core-text-0.2.0.0: A text type based on a finger tree over UTF-8 fragments

Core.Text.Utilities

Contents

Description

Useful tools for working with Ropes. Support for pretty printing, multi-line strings, and...

Synopsis

# Pretty printing

class Render α where Source #

Types which can be rendered "prettily", that is, formatted by a pretty printer and embossed with beautiful ANSI colours when printed to the terminal.

Use render to build text object for later use or Core.Program.Execute's writeR if you're writing directly to console now.

Associated Types

type Token α :: * Source #

Which type are the annotations of your Doc going to be expressed in?

Methods

Convert semantic tokens to specific ANSI escape tokens

intoDocA :: α -> Doc (Token α) Source #

Arrange your type as a Doc ann, annotated with your semantic tokens.

Instances
 Source # Instance detailsDefined in Core.Text.Utilities Associated Typestype Token Char :: Type Source # Methods Source # Instance detailsDefined in Core.Text.Utilities Associated Typestype Token Text :: Type Source # Methods Source # Instance detailsDefined in Core.Text.Utilities Associated Typestype Token Bytes :: Type Source # Methods Source # Instance detailsDefined in Core.Text.Utilities Associated Typestype Token Rope :: Type Source # Methods Render a => Render [a] Source # Instance detailsDefined in Core.Text.Utilities Associated Typestype Token [a] :: Type Source # Methodscolourize :: Token [a] -> AnsiStyle Source #intoDocA :: [a] -> Doc (Token [a]) Source #

render :: Render α => Int -> α -> Rope Source #

Given an object of a type with a Render instance, transform it into a Rope saturated with ANSI escape codes representing syntax highlighting or similar colouring, wrapping at the specified width.

The obvious expectation is that the next thing you're going to do is send the Rope to console with:

    write (render 80 thing)


However, the better thing to do is to instead use:

    writeR thing


which is able to pretty print the document text respecting the available width of the terminal.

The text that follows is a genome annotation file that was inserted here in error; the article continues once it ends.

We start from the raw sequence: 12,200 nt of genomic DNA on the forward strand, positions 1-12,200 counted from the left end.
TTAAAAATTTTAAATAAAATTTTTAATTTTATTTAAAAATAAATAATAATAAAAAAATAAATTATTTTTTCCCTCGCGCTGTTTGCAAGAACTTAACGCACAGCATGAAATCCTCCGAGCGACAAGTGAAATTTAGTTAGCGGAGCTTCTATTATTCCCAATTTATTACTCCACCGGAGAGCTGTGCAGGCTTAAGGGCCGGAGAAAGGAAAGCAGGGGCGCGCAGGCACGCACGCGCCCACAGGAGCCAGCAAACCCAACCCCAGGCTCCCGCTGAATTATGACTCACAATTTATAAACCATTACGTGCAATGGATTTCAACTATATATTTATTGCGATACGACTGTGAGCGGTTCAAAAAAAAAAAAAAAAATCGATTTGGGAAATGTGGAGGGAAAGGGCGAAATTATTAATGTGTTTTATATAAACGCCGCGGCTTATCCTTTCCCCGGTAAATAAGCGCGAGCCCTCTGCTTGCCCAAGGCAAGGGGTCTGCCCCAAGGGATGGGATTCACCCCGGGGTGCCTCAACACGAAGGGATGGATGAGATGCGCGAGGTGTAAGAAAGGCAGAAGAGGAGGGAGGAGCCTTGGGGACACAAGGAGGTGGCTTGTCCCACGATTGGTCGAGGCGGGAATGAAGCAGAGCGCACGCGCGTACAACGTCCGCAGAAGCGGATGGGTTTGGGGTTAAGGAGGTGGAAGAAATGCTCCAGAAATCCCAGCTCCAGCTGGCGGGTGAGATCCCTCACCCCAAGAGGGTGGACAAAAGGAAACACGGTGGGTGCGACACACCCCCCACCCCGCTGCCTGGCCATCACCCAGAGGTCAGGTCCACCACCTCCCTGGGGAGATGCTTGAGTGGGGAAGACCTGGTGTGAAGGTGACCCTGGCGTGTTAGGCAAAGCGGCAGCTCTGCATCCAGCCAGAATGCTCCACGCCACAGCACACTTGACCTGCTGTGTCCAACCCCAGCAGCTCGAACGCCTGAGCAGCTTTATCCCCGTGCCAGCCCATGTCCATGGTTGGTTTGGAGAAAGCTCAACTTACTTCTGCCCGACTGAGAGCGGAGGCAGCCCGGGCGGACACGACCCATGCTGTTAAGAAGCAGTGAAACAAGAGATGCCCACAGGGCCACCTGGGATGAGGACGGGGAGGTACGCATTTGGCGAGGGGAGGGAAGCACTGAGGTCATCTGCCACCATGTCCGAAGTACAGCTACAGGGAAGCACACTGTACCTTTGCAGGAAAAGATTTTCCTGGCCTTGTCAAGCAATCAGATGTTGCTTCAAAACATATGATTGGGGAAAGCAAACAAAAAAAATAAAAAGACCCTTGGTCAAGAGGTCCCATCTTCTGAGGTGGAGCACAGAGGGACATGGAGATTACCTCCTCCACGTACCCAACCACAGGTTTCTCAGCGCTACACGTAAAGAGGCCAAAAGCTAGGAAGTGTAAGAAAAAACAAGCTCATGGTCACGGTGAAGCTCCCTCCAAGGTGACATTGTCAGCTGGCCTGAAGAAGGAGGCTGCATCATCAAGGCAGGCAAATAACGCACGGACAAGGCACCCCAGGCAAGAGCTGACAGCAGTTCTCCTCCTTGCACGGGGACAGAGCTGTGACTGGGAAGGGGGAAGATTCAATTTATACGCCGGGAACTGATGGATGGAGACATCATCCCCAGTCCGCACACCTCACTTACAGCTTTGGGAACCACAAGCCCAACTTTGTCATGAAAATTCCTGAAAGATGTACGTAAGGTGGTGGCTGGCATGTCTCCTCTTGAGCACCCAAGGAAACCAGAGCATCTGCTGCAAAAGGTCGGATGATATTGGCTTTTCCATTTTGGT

# Helpers

Render "a" or "an" in front of a word depending on English's idea of whether it's a vowel or not.

breakWords :: Rope -> [Rope] Source #

Split a passage of text into a list of words. A line is broken wherever there is one or more whitespace characters, as defined by Data.Char's isSpace.

Examples:

λ> breakWords "This is a test"
["This","is","a","test"]
λ> breakWords ("St" <> "op and " <> "go left")
["Stop","and","go","left"]
λ> breakWords emptyRope
[]


breakLines :: Rope -> [Rope] Source #

Split a paragraph of text into a list of its individual lines. The paragraph will be broken wherever there is a '\n' character.

Blank lines will be preserved. Note that as a special case you do not get a blank entry at the end of the a list of newline terminated strings.

λ> breakLines "Hello\n\nWorld\n"
["Hello","","World"]


breakPieces :: (Char -> Bool) -> Rope -> [Rope] Source #

Break a Rope into pieces whereever the given predicate function returns True. If found, that character will not be included on either side. Empty runs, however, *will* be preserved.

wrap :: Int -> Rope -> Rope Source #

Often the input text represents a paragraph, but does not have any internal newlines (representing word wrapping). This function takes a line of text and inserts newlines to simulate such folding, keeping the line under the supplied maximum width.

A single word that is excessively long will be included as-is on its own line (that line will exceed the desired maxium width).

Any trailing newlines will be removed.

Pad a pieve of text on the left with a specified character to the desired width. This function is named in homage to the famous result from Computer Science known as leftPad which has a glorious place in the history of the world-wide web.

Right pad a text with the specified character.

# Multi-line strings

Multi-line string literals.

To use these you need to enable the QuasiQuotes language extension in your source file:

{-# LANGUAGE OverloadedStrings #-}
{-# LANGUAGE QuasiQuotes #-}


you are then able to easily write a string stretching over several lines.

How best to formatting multi-line string literal within your source code is an aesthetic judgement. Sometimes you don't care about the whitespace leading a passage (8 spaces in this example):

    let message = [quote|
This is a test of the Emergency Broadcast System. Do not be
alarmed. If this were a real emergency, someone would have tweeted
|]


because you are feeding it into a Doc for pretty printing and know the renderer will convert the whole text into a single line and then re-flow it. Other times you will want to have the string as is, literally:

    let poem = [quote|
If the sun
rises
in the
west
you     drank
too much
last week.
|]


Leading whitespace from the first line and trailing whitespace from the last line will be trimmed, so this:

    let value = [quote|
Hello
|]


is translated to:

    let value = fromString "Hello\n"


without the leading newline or trailing four spaces. Note that as string literals they are presented to your code with fromString :: String -> α so any type with an IsString instance (as Rope has) can be constructed from a multi-line [quote| ... |] literal.